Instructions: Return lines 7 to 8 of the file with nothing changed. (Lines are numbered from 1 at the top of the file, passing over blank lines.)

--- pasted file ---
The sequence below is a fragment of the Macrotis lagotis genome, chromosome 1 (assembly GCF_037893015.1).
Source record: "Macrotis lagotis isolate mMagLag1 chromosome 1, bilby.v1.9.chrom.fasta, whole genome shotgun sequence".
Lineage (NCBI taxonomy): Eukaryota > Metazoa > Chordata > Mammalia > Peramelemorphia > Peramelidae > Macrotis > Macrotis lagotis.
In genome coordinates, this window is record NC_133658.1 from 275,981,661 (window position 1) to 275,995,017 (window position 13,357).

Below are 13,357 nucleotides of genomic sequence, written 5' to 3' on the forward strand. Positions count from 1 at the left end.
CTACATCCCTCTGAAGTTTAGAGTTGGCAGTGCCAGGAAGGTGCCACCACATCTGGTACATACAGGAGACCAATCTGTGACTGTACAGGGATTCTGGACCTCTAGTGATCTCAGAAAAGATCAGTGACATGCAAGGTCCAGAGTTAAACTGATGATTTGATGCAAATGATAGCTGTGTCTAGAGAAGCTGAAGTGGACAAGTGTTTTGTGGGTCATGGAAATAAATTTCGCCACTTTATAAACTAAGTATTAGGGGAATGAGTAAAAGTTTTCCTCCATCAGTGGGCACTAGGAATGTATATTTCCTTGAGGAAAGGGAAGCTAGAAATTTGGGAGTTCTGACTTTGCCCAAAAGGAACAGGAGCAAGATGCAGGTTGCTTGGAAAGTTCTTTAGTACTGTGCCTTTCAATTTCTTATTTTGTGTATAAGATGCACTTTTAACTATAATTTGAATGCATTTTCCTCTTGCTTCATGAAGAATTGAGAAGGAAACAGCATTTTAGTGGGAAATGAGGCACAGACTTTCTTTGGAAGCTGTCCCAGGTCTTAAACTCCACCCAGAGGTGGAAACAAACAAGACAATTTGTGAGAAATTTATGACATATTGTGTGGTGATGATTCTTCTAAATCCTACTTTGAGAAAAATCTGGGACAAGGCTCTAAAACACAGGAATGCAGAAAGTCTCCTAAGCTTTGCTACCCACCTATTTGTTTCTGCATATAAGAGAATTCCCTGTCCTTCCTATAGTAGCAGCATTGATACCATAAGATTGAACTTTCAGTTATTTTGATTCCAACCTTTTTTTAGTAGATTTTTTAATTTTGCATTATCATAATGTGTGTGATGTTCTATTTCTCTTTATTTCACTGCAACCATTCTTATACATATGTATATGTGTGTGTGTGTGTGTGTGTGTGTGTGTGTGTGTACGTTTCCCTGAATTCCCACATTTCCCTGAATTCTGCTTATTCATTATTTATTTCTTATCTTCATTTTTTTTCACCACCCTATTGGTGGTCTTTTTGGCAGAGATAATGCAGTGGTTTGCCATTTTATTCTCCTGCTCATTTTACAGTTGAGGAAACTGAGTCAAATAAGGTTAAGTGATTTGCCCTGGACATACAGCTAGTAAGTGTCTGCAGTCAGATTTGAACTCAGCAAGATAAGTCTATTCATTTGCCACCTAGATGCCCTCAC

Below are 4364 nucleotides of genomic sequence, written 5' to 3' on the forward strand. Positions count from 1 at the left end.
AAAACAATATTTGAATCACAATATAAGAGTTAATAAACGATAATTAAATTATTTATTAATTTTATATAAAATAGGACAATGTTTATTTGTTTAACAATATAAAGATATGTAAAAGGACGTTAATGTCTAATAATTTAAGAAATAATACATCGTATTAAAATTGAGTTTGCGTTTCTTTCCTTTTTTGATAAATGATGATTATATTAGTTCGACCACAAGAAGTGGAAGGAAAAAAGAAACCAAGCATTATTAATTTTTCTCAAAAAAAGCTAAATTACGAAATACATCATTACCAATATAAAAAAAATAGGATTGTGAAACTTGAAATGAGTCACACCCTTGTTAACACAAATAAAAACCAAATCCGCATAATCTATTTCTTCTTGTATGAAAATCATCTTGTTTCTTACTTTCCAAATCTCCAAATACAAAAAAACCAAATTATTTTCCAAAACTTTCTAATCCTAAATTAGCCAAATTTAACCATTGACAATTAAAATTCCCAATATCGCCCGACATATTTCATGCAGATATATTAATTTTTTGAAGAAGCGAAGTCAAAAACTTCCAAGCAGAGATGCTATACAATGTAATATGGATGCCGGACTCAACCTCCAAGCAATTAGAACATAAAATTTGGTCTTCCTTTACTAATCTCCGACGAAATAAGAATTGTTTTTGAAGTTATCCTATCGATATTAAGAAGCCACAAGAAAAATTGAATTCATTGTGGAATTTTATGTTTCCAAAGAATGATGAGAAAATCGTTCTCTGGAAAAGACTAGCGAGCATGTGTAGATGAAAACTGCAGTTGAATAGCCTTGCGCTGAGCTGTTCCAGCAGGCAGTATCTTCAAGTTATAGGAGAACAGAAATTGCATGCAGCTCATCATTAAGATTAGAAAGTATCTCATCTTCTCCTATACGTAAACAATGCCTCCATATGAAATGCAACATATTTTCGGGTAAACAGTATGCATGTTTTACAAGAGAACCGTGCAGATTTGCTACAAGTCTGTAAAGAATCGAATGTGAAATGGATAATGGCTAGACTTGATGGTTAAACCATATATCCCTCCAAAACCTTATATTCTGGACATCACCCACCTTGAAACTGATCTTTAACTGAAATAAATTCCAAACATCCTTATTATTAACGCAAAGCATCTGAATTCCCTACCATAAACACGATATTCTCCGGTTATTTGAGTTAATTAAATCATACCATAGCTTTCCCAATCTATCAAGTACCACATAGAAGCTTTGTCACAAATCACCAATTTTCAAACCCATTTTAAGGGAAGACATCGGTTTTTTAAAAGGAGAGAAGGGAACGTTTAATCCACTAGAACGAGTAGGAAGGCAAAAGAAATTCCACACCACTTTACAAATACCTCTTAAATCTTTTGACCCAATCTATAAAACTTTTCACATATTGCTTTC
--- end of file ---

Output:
Below are 4364 nucleotides of genomic sequence, written 5' to 3' on the forward strand. Positions count from 1 at the left end.
AAAACAATATTTGAATCACAATATAAGAGTTAATAAACGATAATTAAATTATTTATTAATTTTATATAAAATAGGACAATGTTTATTTGTTTAACAATATAAAGATATGTAAAAGGACGTTAATGTCTAATAATTTAAGAAATAATACATCGTATTAAAATTGAGTTTGCGTTTCTTTCCTTTTTTGATAAATGATGATTATATTAGTTCGACCACAAGAAGTGGAAGGAAAAAAGAAACCAAGCATTATTAATTTTTCTCAAAAAAAGCTAAATTACGAAATACATCATTACCAATATAAAAAAAATAGGATTGTGAAACTTGAAATGAGTCACACCCTTGTTAACACAAATAAAAACCAAATCCGCATAATCTATTTCTTCTTGTATGAAAATCATCTTGTTTCTTACTTTCCAAATCTCCAAATACAAAAAAACCAAATTATTTTCCAAAACTTTCTAATCCTAAATTAGCCAAATTTAACCATTGACAATTAAAATTCCCAATATCGCCCGACATATTTCATGCAGATATATTAATTTTTTGAAGAAGCGAAGTCAAAAACTTCCAAGCAGAGATGCTATACAATGTAATATGGATGCCGGACTCAACCTCCAAGCAATTAGAACATAAAATTTGGTCTTCCTTTACTAATCTCCGACGAAATAAGAATTGTTTTTGAAGTTATCCTATCGATATTAAGAAGCCACAAGAAAAATTGAATTCATTGTGGAATTTTATGTTTCCAAAGAATGATGAGAAAATCGTTCTCTGGAAAAGACTAGCGAGCATGTGTAGATGAAAACTGCAGTTGAATAGCCTTGCGCTGAGCTGTTCCAGCAGGCAGTATCTTCAAGTTATAGGAGAACAGAAATTGCATGCAGCTCATCATTAAGATTAGAAAGTATCTCATCTTCTCCTATACGTAAACAATGCCTCCATATGAAATGCAACATATTTTCGGGTAAACAGTATGCATGTTTTACAAGAGAACCGTGCAGATTTGCTACAAGTCTGTAAAGAATCGAATGTGAAATGGATAATGGCTAGACTTGATGGTTAAACCATATATCCCTCCAAAACCTTATATTCTGGACATCACCCACCTTGAAACTGATCTTTAACTGAAATAAATTCCAAACATCCTTATTATTAACGCAAAGCATCTGAATTCCCTACCATAAACACGATATTCTCCGGTTATTTGAGTTAATTAAATCATACCATAGCTTTCCCAATCTATCAAGTACCACATAGAAGCTTTGTCACAAATCACCAATTTTCAAACCCATTTTAAGGGAAGACATCGGTTTTTTAAAAGGAGAGAAGGGAACGTTTAATCCACTAGAACGAGTAGGAAGGCAAAAGAAATTCCACACCACTTTACAAATACCTCTTAAATCTTTTGACCCAATCTATAAAACTTTTCACATATTGCTTTC